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Re: school levy

Shirley, one lives in a democracy with freedom, choice and expectations.  My goals are to have the distinct stop the internal battling by the use of long term and fair contracts, educate all equally whether college bound or not, use this community's resources such as the University in dual enrollment opportunities, become accountable to the patronage, lengthen the school year that by keeping the kids in learning environments, have the district be aware of what is happening in its plans for the kids when they will face a world economy.  If you come by my office I will lend you economist Mark Skousen's book "The Making of Modern Economics" if you have not read this.  Also I published the comparison in the Newspaper two weekends before, well before the election.  I presented this before the Board last month.  Plus I am on record supporting the levy and my record on the Board was that I wanted to go to the patronage each year for a levy increase.  However, Joe Geiger and myself tied our resolution to long term contract arrangements.  The internal conflicts must stop and could be stopped easily by this one item.   Please read NEA President's 1997 speech before the National Press Club that talks about peer review, raising standards within the Profession, the idea of stopping 1930's union bargaining models, the idea of becoming competitive and innovative (changing).  The district was loosing enrollment before I came, yet this district was stuck in old patterns.  Further, there were a number of previous Board members that felt that the internal conflicts with the Union made reform impossible.  Teacher salaries and benefits while important are just part of the equation.  I am attaching the comparison and please note the beginning and the end.  Thank you Jerry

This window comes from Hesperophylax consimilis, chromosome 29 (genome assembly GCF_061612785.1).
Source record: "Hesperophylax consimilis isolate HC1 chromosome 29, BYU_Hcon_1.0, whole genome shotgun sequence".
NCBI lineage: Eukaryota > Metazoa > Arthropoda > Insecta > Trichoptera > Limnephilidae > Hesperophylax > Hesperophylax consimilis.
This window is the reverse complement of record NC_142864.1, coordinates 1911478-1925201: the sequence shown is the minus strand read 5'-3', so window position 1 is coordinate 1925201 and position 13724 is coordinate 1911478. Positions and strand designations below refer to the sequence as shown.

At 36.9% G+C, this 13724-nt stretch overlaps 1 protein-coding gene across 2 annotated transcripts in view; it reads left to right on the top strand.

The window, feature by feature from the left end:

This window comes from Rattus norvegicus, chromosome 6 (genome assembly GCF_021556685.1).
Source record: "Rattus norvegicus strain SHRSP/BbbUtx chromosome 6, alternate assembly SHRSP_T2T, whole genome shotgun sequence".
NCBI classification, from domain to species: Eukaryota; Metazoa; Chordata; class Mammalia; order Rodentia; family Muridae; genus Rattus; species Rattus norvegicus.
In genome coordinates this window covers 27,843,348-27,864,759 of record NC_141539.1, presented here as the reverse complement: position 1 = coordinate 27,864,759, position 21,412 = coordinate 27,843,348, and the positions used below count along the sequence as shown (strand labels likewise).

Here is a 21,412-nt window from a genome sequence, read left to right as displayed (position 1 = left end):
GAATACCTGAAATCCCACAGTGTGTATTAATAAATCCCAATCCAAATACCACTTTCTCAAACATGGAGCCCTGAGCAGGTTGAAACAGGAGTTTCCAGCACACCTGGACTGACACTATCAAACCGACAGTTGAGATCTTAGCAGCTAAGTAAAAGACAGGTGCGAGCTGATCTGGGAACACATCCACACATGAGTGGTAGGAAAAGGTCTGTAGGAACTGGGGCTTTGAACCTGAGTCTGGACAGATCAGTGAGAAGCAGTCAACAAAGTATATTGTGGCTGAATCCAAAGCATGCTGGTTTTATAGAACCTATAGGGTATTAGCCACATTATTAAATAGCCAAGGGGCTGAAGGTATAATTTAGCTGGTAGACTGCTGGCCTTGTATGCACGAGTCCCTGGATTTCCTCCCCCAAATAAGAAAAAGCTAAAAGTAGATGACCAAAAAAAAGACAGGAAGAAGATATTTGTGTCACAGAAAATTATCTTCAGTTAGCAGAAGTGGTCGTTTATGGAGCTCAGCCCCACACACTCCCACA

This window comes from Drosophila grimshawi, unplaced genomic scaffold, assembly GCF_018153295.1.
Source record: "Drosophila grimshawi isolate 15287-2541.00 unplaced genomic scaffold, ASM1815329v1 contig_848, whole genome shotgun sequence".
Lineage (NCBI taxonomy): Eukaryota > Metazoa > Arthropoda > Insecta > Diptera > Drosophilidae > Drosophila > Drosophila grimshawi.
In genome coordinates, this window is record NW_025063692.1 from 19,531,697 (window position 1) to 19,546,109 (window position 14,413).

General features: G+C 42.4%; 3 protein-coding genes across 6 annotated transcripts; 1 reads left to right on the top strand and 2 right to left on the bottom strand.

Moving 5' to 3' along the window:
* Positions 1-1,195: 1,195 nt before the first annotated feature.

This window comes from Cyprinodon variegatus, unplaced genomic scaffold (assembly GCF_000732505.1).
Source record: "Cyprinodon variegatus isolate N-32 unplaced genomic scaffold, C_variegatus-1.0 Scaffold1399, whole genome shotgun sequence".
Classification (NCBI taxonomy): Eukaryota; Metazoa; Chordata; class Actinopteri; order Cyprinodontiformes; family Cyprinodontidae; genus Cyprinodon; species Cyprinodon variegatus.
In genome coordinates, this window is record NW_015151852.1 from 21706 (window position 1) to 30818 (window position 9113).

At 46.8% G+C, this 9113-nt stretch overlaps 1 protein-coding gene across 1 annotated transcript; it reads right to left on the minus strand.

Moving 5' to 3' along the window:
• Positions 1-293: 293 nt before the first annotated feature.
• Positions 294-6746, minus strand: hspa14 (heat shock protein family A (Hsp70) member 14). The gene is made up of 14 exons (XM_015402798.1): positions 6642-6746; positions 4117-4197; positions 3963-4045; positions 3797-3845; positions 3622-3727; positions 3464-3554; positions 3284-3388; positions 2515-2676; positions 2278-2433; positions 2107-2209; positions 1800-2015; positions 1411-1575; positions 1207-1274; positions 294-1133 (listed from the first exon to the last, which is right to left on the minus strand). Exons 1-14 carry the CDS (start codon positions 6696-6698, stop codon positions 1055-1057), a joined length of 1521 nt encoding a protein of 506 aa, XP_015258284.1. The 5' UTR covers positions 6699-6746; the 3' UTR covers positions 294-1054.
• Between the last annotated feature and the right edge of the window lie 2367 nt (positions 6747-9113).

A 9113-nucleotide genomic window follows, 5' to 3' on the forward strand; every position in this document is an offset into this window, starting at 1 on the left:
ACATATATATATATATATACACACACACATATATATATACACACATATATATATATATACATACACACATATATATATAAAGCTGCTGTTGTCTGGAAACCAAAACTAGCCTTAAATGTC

At 05:53 PM 04/08/2002 -0400, wrote:

Gerry Weitz has paid $85 to have his bias about the Moscow schools included
in the April chamber newsletter.  As he is so inclined to do, he times this
thrust so that no reply can be arranged in another chamber publication prior
to the vote on the levy.

He compares Pullman's schools to Moscow's.  In his view, as we have seen,
Moscow comes up short.  I would certainly not argue that the Moscow schools
are perfect.  On the other hand, the two communities and their states are
different, and those differences will be reflected in the schools.

I am convinced that for the sake of this community and its children, we need
to support this levy.  It is ridiculous to argue that we must withhold the
funds until the schools improve.  Especially given what the state legislature
has done this session, the consequences will be terrible if the levy fails. 
I hope nobody doubts that the effects of hard times in public schools and
higher education will be felt by our businesses as well.

What a shame that an individual with so much ability as Weitz has such
capacity to be destructive.  Let's vote for the schools and our kids.  Then,
let's be sure we move in a direction that reflects our values.

Shirley Ringo


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